Video: Going Under the Covers With Video Engineering Tools
Learn more about video engineering at Streaming Media's next event.
Watch the complete video of this presentation from Streaming Media West, VES101: Tools & Techniques for Diagnosing & Resolving Problems in Large-Scale Events, in the Streaming Media Conference Video Portal.
Read the complete transcript of this clip:
David Hassoun: When we start going under the covers, one of the biggest challenges that we really run into, is that, "Okay, great. There was a problem." Oftentimes it has to do with ad breaks or something, right? When we're intermixing different content coming in. That adds in the potential for all sorts of things to go bad. So understanding what's happening and what we're actually playing in looking at the actual content, is one of the key things that we end up having to do very quickly, to know what's going on.
One of the first tools I ever started working with for kind of getting a view for what the media's actually set up like, what's the codecs, all the details around that, was a tool called Media Info. It's free, there's a command line, and stuff that you could integrate. I worked with customers to integrate this tool into their whole workflows for gathering out a bunch of data. Or it's great from a GUI perspective. One of the very first things I'll often do, is okay great, I know the content before the ad, and I take a look right at the beginning of the ad that was a problem, I'll take both of those TS segments down, and I'll open them both in Media Info, and look to see how different they are.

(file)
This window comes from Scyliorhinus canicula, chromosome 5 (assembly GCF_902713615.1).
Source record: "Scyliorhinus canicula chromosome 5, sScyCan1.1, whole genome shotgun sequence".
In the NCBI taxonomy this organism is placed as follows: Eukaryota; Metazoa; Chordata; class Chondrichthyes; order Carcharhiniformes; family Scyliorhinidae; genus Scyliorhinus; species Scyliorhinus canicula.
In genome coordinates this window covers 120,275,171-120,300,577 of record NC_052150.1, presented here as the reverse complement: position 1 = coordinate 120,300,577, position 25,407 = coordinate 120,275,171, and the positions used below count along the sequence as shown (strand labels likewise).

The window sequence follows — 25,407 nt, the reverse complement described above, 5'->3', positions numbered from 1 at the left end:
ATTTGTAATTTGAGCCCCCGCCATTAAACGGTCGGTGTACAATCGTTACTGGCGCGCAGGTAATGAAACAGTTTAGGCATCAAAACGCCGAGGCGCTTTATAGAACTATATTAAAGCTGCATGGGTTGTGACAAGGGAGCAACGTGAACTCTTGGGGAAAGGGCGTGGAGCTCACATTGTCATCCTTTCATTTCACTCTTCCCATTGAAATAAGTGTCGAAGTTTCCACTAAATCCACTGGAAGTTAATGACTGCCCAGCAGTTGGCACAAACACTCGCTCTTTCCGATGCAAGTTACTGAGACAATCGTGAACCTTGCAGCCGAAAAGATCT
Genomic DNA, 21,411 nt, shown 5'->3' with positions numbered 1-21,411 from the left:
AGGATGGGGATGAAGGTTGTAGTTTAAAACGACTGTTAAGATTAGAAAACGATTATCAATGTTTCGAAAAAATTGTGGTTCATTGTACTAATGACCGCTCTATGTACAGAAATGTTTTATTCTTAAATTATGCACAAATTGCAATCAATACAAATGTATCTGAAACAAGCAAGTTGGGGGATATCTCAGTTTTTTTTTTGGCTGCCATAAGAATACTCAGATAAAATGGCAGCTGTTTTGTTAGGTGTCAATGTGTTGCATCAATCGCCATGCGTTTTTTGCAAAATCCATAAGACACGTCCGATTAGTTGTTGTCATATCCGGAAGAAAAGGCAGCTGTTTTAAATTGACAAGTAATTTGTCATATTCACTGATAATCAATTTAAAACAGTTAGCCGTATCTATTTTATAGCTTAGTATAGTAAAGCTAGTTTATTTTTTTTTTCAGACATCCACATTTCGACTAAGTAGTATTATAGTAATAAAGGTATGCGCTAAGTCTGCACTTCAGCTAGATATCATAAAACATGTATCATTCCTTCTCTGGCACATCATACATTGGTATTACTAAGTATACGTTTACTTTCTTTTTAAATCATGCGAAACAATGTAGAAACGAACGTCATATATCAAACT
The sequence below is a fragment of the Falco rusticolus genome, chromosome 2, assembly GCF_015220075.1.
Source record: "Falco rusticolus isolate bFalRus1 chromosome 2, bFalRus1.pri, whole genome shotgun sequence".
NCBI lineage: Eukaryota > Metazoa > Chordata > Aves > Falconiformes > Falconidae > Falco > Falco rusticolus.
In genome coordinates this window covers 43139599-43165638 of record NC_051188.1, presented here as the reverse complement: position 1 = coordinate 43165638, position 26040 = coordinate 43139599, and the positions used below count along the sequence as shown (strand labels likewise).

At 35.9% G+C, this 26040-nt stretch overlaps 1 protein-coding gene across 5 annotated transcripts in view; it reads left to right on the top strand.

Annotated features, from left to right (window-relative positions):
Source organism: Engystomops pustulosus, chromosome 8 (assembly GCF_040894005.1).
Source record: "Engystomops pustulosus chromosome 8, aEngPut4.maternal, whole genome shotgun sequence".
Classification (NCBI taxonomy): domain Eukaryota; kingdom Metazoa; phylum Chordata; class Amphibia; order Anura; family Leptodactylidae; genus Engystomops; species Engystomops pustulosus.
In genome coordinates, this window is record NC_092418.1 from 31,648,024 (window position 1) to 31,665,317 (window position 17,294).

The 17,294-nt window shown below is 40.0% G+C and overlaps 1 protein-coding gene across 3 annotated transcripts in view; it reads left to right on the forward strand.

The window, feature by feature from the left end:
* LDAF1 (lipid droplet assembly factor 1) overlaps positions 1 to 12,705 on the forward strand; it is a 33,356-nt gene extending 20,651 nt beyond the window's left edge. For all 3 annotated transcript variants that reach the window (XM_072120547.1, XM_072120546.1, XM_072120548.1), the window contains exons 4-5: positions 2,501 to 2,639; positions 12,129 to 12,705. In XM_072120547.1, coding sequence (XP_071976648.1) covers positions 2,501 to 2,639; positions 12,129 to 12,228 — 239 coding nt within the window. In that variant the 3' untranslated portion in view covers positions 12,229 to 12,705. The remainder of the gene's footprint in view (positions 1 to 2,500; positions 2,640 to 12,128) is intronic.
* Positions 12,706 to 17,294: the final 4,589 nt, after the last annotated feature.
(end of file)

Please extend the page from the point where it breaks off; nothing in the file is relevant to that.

If something is really different, in codec or even sometimes the size or quality or other factors, these are things that can lead to crashes especially on OTT devices and stuff that are a little bit more sensitive. So this gives you a full breakdown of your audio, your video data and its packaging. So it's good for a visual root and really quick to be able to see what's going on. If things have different profiles or other stuff midstream that can cause other problems, those are things that we look for that can be a quick win to see if your media wasn't prepared properly, and therefore we know that we got to send that back up.
Video Help BitRate Viewer
BitRate Viewer is an old tool that's not in development anymore but I still use it on occasion. It's free. You can pull in any video file, including segments, and it will show you the actual bandwidth fluctuation within there, so this is a good way to get a visual representation to say, "Hey, I said I wanted to target this bitrate at 2Mbps." And coders will say, "Oh don't worry we'll limit it we won't spike more than x amount." A lot of them do anyway. This will actually let you see that. And that can be a problem if you're having a lot of switching problems and you need to actually validate what's the actual bitrate is in the content versus what we say it is to see if we're having an adherence problem or the performance aspects that are caused by that.
Eyevinn Segment Analyzer
This is something that I just came across the other week. Jun Heider was in Sweden at a conference and he came across guys who did this, this is a web based one I'll pop this up right now because it's actually pretty cool what they are doing all of this web-based. Here, you come over to this site and it gives you the option to, there we go, point it to any video segment, so in this case it's a TS file. Right? And you can say Parse, it loads it, and it actually does a deep analysis on that segment for you. So it shows you video packages, your average bitrate, your audio packages, and lets you kind of dive in a little bit more and see some of the stuff. So it's actually pretty cool when you want to get a little bit deeper showing PTS, your time, so forth. And it's kind of handy. It's not the end all be all by any means, but it's free and it's something to show what you can do just with web technology right now as well.